Newspaper of The New York Herald, April 23, 1849, Page 1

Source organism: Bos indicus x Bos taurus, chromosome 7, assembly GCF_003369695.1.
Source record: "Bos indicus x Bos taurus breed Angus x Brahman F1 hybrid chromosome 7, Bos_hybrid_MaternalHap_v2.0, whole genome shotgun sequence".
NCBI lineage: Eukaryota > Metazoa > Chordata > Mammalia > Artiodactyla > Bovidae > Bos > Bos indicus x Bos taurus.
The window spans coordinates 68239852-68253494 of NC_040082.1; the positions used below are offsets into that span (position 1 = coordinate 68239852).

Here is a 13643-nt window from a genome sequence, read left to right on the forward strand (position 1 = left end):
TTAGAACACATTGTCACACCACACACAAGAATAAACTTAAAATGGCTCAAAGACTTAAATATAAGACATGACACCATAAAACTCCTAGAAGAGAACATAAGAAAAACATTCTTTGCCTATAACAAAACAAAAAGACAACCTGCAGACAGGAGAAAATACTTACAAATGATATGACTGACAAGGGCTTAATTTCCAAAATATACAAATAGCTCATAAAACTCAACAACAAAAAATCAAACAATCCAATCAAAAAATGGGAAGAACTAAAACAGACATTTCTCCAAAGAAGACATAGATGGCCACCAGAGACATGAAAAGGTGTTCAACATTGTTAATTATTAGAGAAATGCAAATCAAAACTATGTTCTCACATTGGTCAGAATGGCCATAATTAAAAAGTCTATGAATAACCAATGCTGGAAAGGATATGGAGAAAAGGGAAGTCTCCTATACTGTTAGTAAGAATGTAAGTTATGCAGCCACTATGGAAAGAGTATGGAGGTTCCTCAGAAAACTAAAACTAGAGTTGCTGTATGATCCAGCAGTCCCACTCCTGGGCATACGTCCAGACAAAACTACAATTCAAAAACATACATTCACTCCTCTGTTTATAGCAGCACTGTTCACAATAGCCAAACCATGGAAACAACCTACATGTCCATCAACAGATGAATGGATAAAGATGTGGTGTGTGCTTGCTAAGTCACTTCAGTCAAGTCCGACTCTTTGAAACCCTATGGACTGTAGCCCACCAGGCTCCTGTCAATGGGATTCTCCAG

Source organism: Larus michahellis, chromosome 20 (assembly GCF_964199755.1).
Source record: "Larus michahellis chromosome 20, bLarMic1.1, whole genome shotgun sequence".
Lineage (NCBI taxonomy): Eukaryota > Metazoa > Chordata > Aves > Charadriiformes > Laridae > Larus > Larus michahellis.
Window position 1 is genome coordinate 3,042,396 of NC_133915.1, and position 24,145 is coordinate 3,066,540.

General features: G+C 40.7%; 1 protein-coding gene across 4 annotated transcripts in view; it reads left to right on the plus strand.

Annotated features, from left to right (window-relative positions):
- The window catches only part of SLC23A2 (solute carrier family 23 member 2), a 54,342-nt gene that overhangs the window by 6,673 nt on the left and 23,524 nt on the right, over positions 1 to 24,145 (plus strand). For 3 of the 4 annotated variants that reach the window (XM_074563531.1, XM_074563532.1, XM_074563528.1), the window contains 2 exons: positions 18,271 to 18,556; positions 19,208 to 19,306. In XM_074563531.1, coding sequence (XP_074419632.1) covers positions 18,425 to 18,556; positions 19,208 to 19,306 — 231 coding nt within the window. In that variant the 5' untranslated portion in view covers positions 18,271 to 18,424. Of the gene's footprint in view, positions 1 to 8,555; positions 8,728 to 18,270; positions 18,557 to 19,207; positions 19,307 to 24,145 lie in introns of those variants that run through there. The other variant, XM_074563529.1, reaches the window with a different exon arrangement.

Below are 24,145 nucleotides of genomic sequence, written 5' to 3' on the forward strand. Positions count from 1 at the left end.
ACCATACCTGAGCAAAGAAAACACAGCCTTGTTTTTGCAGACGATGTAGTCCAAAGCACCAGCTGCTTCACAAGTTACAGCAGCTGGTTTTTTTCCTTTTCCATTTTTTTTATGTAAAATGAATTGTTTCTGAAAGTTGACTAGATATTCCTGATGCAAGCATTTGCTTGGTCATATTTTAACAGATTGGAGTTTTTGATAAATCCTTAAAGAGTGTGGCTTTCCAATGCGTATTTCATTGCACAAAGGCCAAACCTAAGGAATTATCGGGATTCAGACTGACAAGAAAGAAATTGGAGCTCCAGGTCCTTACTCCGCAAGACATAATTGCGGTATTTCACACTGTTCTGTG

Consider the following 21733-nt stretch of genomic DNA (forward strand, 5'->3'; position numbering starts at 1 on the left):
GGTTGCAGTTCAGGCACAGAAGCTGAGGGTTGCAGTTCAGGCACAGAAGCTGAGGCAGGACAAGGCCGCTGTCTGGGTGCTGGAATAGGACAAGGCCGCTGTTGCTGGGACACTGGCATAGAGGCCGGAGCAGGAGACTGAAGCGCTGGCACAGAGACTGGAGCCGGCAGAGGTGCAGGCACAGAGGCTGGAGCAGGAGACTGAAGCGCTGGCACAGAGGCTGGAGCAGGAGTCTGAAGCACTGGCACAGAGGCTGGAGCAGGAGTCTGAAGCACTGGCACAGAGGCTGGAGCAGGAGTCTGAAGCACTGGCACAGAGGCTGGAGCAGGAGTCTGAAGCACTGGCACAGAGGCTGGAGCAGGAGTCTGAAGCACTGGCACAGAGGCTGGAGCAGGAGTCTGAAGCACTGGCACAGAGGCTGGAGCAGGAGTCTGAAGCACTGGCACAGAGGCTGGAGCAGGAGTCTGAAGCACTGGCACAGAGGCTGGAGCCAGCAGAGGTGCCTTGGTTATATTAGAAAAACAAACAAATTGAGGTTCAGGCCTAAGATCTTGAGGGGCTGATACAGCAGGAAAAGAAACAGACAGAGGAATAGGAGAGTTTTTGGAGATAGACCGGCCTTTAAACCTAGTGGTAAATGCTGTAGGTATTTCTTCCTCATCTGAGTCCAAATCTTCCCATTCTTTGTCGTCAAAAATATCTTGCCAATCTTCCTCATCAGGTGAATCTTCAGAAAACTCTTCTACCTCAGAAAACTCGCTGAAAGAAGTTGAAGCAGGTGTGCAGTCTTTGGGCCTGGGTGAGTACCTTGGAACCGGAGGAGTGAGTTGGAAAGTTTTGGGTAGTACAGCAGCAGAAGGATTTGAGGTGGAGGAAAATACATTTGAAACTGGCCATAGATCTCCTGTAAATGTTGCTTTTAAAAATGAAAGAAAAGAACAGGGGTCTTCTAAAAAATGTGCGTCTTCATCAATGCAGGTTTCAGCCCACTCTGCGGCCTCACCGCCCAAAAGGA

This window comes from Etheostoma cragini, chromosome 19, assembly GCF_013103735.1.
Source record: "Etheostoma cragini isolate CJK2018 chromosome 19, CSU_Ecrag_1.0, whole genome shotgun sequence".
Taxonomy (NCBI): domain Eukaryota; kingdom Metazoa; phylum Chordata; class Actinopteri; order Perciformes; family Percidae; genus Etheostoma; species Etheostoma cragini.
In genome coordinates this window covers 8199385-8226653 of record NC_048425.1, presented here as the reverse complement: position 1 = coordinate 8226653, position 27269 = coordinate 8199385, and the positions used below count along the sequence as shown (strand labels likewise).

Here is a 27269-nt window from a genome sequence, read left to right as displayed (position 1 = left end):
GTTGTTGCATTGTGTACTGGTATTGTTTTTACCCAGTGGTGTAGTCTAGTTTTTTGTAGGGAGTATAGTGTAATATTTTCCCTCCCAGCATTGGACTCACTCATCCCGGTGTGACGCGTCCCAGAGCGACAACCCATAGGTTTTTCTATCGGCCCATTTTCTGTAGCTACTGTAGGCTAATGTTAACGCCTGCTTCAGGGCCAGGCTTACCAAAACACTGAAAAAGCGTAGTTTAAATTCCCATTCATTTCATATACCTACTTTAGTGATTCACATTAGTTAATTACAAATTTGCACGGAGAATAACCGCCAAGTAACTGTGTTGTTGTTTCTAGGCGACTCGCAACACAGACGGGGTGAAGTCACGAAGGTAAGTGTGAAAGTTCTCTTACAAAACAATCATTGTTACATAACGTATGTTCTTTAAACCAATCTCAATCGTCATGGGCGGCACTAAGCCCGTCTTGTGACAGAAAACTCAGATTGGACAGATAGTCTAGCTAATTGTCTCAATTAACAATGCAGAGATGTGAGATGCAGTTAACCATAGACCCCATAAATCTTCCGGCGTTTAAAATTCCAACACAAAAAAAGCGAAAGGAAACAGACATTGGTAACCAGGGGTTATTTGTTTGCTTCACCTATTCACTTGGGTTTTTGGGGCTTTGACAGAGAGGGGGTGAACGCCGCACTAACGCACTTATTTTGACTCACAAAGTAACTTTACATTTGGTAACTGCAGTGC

Newspaper of The New York Herald dated April 23, 1849 Page 1